If where one lives influences nutrition choices, then for boxing’s living legend Juan Manuel Marquez, Mexico’s cuisine is numero uno. At the beginning of training camp for his fight against Mike Alvarado on May 17, 2014, red meat was banned because of a contamination risk. This set constraints on the diet trainer Angel Heredia created for Marquez’s training. So instead, Marquez relied on a favorite meal from a different culture he discovered while fighting in California -- sushi.
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"I train two to three sessions daily and the level of intensity is so high. I need the protein and simple carbs from sushi."
Juan Manuel Marquez
Best Training Meals for Marquez
“I eat sushi at the beginning of training camp when I need more than 4,000 calories because I train two to three sessions daily and the level of intensity is so high. I need the protein and simple carbs from sushi,” says Heredia, translating for Marquez.
Temaki, known as hand-rolled sushi, is a Japanese meal made from a sheet of seaweed rolled into a cone, which is stuffed with raw or cooked tuna, rice, avocado, cucumber, daikon radish and spicy mayo or wasabi. “White rice gives the body fast energy because it metabolizes quickly before training,” Heredia says. “Tuna’s protein supports his punching power.”
But sushi became off limits as the fight neared. “Sushi can’t be a habit, because white rice is a simple carb and has a harsh effect on the pancreas in terms of insulin release. That affects blood sugars,” Heredia says. Marquez has racked up 474 rounds of boxing in his 21-year career and credits Japanese food as a contributing component of his enduring strength in the initial phase of training. But he understands why sushi got shelved in favor of slow-burning meals that sustain hours of hitting speed bags, punching combinations with sparring partners and running trails.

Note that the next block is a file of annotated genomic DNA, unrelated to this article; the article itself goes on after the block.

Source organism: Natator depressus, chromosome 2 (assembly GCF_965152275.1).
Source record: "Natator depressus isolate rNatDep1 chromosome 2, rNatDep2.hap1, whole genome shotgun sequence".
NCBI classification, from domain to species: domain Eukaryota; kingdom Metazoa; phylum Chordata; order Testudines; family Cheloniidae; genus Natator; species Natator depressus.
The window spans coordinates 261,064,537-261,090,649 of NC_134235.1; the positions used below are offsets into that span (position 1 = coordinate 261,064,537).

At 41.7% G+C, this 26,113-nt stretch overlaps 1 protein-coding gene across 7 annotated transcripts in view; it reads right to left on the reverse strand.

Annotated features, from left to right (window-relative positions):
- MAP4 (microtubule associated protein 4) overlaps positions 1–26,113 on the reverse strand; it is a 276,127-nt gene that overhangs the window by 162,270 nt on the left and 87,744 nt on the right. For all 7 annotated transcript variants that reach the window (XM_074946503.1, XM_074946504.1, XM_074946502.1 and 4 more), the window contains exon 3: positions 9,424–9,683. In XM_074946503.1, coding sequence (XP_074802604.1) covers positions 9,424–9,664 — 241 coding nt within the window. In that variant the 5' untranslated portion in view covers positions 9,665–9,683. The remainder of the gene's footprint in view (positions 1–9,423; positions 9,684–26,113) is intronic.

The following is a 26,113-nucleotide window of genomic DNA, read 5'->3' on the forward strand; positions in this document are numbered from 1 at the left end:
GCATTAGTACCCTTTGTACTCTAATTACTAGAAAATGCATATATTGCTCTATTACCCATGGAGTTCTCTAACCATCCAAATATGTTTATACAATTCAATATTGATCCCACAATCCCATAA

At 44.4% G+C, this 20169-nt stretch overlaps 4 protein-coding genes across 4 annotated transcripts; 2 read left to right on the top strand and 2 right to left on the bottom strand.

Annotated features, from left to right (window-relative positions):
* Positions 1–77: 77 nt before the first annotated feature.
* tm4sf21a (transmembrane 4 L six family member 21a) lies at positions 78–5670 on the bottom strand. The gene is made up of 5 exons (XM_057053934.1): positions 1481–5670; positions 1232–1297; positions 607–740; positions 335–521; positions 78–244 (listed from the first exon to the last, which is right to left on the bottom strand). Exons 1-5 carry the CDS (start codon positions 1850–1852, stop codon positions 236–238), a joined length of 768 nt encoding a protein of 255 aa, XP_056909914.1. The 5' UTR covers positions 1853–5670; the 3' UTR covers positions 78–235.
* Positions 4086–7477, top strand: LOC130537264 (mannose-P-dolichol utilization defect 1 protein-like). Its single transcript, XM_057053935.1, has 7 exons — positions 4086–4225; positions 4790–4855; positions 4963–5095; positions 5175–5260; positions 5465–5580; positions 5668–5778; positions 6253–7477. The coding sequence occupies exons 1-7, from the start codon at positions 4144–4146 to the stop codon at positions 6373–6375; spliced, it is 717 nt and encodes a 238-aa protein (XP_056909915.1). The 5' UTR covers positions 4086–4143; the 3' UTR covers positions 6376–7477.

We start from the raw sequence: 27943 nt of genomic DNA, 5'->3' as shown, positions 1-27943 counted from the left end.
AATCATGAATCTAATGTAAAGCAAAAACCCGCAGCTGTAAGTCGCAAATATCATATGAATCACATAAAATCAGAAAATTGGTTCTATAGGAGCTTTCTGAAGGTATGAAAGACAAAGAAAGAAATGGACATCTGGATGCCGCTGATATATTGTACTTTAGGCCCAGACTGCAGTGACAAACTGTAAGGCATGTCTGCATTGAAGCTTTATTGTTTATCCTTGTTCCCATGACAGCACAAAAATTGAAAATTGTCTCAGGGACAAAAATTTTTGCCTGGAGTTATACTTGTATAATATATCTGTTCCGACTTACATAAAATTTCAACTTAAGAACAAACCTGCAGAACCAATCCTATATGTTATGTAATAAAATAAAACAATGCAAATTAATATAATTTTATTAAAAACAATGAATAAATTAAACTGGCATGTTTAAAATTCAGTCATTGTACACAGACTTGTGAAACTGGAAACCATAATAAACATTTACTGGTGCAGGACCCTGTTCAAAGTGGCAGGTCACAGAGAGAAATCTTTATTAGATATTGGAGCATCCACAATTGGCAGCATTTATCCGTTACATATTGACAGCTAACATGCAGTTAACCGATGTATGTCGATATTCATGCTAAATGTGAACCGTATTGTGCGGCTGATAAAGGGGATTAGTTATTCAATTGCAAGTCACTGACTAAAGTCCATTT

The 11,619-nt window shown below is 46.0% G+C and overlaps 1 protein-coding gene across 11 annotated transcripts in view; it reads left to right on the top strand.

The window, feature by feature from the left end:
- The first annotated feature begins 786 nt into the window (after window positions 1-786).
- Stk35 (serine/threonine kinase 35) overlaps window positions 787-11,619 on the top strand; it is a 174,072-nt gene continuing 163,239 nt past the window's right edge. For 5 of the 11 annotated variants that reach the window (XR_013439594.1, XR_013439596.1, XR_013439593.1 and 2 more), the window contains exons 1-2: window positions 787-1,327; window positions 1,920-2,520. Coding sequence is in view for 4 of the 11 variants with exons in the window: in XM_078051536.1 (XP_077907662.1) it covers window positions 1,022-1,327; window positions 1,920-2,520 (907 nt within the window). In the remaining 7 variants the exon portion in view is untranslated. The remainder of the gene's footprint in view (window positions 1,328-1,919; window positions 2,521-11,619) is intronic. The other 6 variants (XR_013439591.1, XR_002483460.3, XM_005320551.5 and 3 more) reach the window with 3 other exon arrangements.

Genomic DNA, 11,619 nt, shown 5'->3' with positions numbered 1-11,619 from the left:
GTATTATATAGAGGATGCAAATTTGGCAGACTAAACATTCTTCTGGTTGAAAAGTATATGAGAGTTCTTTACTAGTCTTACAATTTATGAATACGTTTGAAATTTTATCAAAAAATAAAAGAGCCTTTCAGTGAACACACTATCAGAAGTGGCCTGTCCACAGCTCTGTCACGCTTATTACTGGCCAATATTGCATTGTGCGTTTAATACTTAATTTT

The Meal Plan
Heredia, who has trained the fighter since his third fight with Manny Pacquiao, discontinued Marquez’s practice of drinking urine by disproving it as natural medicine and introduced science-based nutrition habits as the weeks of workouts progressed. For example, the meal plan for Marquez during training camp in Toluca was designed to maximize results. Each meal had a purpose.
“When he was at the track at 6 a.m. doing exercises, he drank a protein shake from my line of supplements created with a formula for athletes available at Ringside Promotions. These were mixed with water or lactose-free milk within 30 minutes of completing a workout,” Heredia explains. “Then, at 10 a.m., Marquez ate egg whites mixed with tomatoes and nopales (the firm green vegetal pads of a cactus) and a piece of bread. He drank coffee or green tea with honey and had fruit. Later Marquez had another protein shake. Lunch was either salmon with olive oil, broccoli, carrots and more hot tea or pasta in olive oil with chicken. Dinner was chicken salad. An hour before lights out, Marquez drank a protein shake, which kept his body anabolic while he slept.” Sleep is the magic time during which muscles recuperate after the punishment of a training day.